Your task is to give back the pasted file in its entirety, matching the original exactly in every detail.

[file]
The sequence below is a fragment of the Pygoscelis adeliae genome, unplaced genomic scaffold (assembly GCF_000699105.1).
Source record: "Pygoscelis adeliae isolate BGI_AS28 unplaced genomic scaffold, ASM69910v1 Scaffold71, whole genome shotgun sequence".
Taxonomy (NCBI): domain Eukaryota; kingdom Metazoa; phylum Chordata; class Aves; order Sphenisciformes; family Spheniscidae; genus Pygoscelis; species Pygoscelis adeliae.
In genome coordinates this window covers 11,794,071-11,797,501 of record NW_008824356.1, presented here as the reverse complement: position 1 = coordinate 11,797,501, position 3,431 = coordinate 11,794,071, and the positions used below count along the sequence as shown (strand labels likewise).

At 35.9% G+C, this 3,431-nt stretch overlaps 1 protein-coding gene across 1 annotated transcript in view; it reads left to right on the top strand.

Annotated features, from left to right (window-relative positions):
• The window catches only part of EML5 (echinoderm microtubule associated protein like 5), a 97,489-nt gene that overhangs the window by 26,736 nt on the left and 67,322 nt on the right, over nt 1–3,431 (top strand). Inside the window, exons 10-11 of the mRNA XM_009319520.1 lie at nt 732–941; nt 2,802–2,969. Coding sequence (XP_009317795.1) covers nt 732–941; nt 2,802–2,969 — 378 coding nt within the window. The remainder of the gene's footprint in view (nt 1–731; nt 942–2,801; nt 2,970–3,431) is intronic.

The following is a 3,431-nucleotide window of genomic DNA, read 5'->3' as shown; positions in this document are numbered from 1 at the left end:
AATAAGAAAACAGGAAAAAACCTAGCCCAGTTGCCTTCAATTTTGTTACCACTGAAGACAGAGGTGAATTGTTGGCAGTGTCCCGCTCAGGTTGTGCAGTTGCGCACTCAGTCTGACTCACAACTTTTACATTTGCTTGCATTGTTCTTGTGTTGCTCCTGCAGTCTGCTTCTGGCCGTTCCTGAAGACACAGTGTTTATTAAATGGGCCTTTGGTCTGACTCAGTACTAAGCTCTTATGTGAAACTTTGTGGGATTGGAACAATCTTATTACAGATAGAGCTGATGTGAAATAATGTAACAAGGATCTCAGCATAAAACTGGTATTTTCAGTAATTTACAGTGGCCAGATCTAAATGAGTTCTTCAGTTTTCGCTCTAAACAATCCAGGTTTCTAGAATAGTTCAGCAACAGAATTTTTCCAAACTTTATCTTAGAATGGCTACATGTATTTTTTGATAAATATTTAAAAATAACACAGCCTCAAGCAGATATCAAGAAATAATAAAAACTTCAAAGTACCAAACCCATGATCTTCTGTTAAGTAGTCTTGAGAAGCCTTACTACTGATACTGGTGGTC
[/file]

The sequence below is a fragment of the Pygoscelis adeliae genome, unplaced genomic scaffold (assembly GCF_000699105.1).
Source record: "Pygoscelis adeliae isolate BGI_AS28 unplaced genomic scaffold, ASM69910v1 Scaffold71, whole genome shotgun sequence".
Taxonomy (NCBI): domain Eukaryota; kingdom Metazoa; phylum Chordata; class Aves; order Sphenisciformes; family Spheniscidae; genus Pygoscelis; species Pygoscelis adeliae.
In genome coordinates this window covers 11,794,071-11,797,501 of record NW_008824356.1, presented here as the reverse complement: position 1 = coordinate 11,797,501, position 3,431 = coordinate 11,794,071, and the positions used below count along the sequence as shown (strand labels likewise).

At 35.9% G+C, this 3,431-nt stretch overlaps 1 protein-coding gene across 1 annotated transcript in view; it reads left to right on the top strand.

Annotated features, from left to right (window-relative positions):
• The window catches only part of EML5 (echinoderm microtubule associated protein like 5), a 97,489-nt gene that overhangs the window by 26,736 nt on the left and 67,322 nt on the right, over nt 1–3,431 (top strand). Inside the window, exons 10-11 of the mRNA XM_009319520.1 lie at nt 732–941; nt 2,802–2,969. Coding sequence (XP_009317795.1) covers nt 732–941; nt 2,802–2,969 — 378 coding nt within the window. The remainder of the gene's footprint in view (nt 1–731; nt 942–2,801; nt 2,970–3,431) is intronic.

The following is a 3,431-nucleotide window of genomic DNA, read 5'->3' as shown; positions in this document are numbered from 1 at the left end:
AATAAGAAAACAGGAAAAAACCTAGCCCAGTTGCCTTCAATTTTGTTACCACTGAAGACAGAGGTGAATTGTTGGCAGTGTCCCGCTCAGGTTGTGCAGTTGCGCACTCAGTCTGACTCACAACTTTTACATTTGCTTGCATTGTTCTTGTGTTGCTCCTGCAGTCTGCTTCTGGCCGTTCCTGAAGACACAGTGTTTATTAAATGGGCCTTTGGTCTGACTCAGTACTAAGCTCTTATGTGAAACTTTGTGGGATTGGAACAATCTTATTACAGATAGAGCTGATGTGAAATAATGTAACAAGGATCTCAGCATAAAACTGGTATTTTCAGTAATTTACAGTGGCCAGATCTAAATGAGTTCTTCAGTTTTCGCTCTAAACAATCCAGGTTTCTAGAATAGTTCAGCAACAGAATTTTTCCAAACTTTATCTTAGAATGGCTACATGTATTTTTTGATAAATATTTAAAAATAACACAGCCTCAAGCAGATATCAAGAAATAATAAAAACTTCAAAGTACCAAACCCATGATCTTCTGTTAAGTAGTCTTGAGAAGCCTTACTACTGATACTGGTGGTC